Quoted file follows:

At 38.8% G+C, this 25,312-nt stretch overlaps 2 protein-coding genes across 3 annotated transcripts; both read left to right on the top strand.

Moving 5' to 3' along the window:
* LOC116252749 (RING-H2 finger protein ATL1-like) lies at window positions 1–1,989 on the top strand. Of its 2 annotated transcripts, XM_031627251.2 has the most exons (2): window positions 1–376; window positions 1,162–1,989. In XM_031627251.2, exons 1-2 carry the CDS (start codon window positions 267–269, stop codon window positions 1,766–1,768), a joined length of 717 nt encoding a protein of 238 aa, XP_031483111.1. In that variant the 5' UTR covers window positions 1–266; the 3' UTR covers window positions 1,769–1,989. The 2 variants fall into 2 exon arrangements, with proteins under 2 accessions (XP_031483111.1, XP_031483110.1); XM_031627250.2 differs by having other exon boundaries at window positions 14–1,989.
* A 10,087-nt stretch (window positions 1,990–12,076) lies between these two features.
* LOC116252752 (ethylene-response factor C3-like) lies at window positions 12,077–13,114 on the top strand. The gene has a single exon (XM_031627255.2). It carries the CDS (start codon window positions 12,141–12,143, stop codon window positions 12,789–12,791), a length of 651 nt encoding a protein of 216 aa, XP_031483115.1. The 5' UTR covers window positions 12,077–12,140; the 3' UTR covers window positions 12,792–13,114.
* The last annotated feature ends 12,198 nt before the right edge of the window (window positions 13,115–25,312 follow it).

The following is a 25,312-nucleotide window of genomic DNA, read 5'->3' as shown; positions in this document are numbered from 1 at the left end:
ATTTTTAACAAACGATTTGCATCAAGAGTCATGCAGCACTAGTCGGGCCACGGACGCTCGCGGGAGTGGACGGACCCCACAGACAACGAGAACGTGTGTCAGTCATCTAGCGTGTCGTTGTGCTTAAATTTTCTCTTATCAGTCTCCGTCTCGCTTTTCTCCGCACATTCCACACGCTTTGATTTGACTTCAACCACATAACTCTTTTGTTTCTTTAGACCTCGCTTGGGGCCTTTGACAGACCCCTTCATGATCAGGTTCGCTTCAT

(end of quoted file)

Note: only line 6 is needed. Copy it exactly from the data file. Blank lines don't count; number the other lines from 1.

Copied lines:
* The last annotated feature ends 12,198 nt before the right edge of the window (window positions 13,115–25,312 follow it).